We initially performed a series of validation experiments by comparing results generated by NGS and Sanger sequencing independently as follows:

  • 1. Sanger sequencing results from 51 random samples were found to match the NGS results completely

  • 2. Sanger sequencing confirmed nine samples detected as positive by NGS

  • 3. Twenty-three cases were positive according to routine blood testing and hemoglobin electrophoresis screening but negative according to NGS and Sanger sequencing

Thalassemia carriers found by NGS

In total, 471 thalassemia mutation carriers were identified from 951 samples ( Figure 1 ). We determined that the Dehong population had a higher carrier rate for composite α-thalassemia and β-thalassemia carriers when compared with those from the Xishuangbanna population (Supplementary Table S1 online).

Figure 1
figure 1

Diagram of work flow and outcomes.

Among composite α-thalassemia and β-thalassemia carriers, more than 62.2% (51/82) of mutations consisted of a specific deletion (-α3.7/αα) in addition to an HBB gene point mutation. In addition, composite carriers consisting of the deletion or gene mutation (αCSα or --SEA/αα) and an HBB gene mutation were also common. The composite -α3.7/αα and codon 26/βA carriers are the most common and occur mainly in the Dehong population. Several rare hemoglobin gene mutations, such as c.95 + 1G>A, c.1delA, and Hb Queens Park, were detected in this study although they have not previously been reported in Mainland China (Supplementary Table S2 online).

We identified 21 distinct types of α-thalassemia mutations. More than 44.5% (129/290) of carriers harbor a gene deletion, namely -α3.7/αα. The --SEA/αα is less common. Although α-thalassemia carrier frequencies were similar in the Dehong and Xishuangbanna populations, the rank order of the two major mutant alleles differed. For example, 16.3% (111/680) and 5.4% (37/680) of the carriers were -α3.7/αα and --SEA/αα, respectively, in the Dehong population, whereas 14.0% (38/271) and 6.6% (18/271) of the carriers were --SEA/αα and -α3.7/αα, respectively, in the Xishuangbanna population (Supplementary Table S3 online).

We identified 10 β-globin gene mutations in the screened cohort. More than 63.6% (63/99) of samples had the codon 26/βA gene mutation. The codon 17/βA and codons 41–42/βA genotypes are the second and third most frequent. The top three most abundant β-thalassemia gene mutations were codon 26/βA, codon 17/βA, and codons 41–42/βA: 8.4% (57/680), 0.6% (4/680), and 0.6% (4/680) in the Dehong population and 2.2% (6/271), 3.3% (9/271), and 2.6% (7/271) in the Xishuangbanna population, respectively (Supplementary Table S4 online).

α-globin and β-globin mutations and ranks of population carrier frequencies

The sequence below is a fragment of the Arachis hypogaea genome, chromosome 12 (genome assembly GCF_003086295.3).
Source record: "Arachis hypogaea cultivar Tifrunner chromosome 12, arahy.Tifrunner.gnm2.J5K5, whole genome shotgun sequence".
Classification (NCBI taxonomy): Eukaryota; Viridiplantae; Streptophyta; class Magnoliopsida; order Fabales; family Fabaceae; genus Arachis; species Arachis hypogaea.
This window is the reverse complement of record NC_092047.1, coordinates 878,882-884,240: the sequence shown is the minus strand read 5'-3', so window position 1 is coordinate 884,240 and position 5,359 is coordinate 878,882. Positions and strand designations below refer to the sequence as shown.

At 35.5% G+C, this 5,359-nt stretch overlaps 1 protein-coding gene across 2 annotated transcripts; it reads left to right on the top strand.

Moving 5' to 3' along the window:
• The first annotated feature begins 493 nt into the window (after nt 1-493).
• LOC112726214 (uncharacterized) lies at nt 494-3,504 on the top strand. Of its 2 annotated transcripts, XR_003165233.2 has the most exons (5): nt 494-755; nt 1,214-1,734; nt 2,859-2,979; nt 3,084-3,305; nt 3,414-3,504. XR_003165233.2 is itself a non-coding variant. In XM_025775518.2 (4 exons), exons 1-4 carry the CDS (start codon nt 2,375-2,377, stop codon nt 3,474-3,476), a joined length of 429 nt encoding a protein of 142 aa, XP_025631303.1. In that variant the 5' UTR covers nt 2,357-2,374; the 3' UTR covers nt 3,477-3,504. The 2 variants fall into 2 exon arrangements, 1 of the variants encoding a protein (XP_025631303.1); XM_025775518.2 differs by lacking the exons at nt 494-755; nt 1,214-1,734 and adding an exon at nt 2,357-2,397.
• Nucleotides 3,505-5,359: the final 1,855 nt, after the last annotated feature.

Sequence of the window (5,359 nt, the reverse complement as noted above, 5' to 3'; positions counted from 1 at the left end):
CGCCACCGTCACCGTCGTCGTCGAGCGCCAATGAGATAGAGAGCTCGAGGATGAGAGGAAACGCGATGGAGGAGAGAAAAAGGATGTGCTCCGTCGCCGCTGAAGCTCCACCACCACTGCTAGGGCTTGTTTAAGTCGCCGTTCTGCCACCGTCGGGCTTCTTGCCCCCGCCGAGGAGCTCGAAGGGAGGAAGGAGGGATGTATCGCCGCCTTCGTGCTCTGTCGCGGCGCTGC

There were 12 types of α-globin gene mutations detected in this study. Among them, the two most frequent gene mutations were -α3.7 and --SEA, representing 80.0% (335/419) of all mutations. The mutations of αCSα, αWSα, and -α4.2 occur frequently and occurred in a total of 15.0% (63/419) of all α-globin mutations ( Table 1 ). The most common α-globin gene mutation from the Dehong population differed from the Xishuangbanna population, despite the fact that these Dai populations are thought to share a common recent origin. The carrier rate of the -α3.7 deletion was estimated to be as high as 23.0% (219/951) in this study and thus differed from all previously published reports.7,17,18

Table 1 Carrier rates of α-globin and β- globin gene mutations and constituent ratios in two populations

Eleven types of β-globin gene mutations were detected in this study. The three most common are codon 26, codons 41–42, and codon 17, which represent 87.9% (167/190). Once again, the rank order differed significantly between the Dehong and Xishuangbanna populations ( Table 1 ). Codon 26/βA predominates in the Dehong in contrast to the Xishuangbanna. Mutations -50 G>A, -28 A>G, and Hb Dhonburi are also common. Three cases of Hb Dhonburi, which were reported in populations in Italy, Iran, and Thailand, were first detected in mainland China.19,20,21,22 One case of Hb Hope matched the previous records.7,17,18 Another two cases of c.316-238C>T were verified; years ago, such cases were reported only in India.23

Comparison between traditional hematological and NGS screening methods

Detection rate differences. Although 452 cases of low cellular pigment were screened by RBC indexes from 951 samples (a positive rate of 47.5%), only 77 suspected α-thalassemia carriers remained after RBC indexes and hemoglobin electrophoresis results were combined. The detection rate using the traditional screen method was only 16.4% (61/372); 83.6% (311/372) of α-thalassemia carriers were missed using traditional approaches. Similarly, β-thalassemia gene mutation detection rates were 72.9% (132/181) based on RBC indexes combined with hemoglobin electrophoresis ( Figure 2 ). By contrast, NGS predicts much higher carrier frequencies. We predicted an α-thalassemia carrier frequency of 39.1% (372/951) and a β-thalassemia carrier frequency of 19.0% (181/951). We estimated the false-negative rates of α-thalassemia detection to be 23.4% by RBC indexes (87/372, including 1 α0-thalassemia carriers) and 79.8% (297/372, including 72 α0-thalassemia carriers) by hemoglobin electrophoresis. The false-negative rates of β-thalassemia detection by RBC indexes were 17.1% (31/181) and 10.5% (19/181) by hemoglobin electrophoresis. The predominant false-negative genotypes by RBC indexes and hemoglobin electrophoresis are reported in the Supplementary Data online.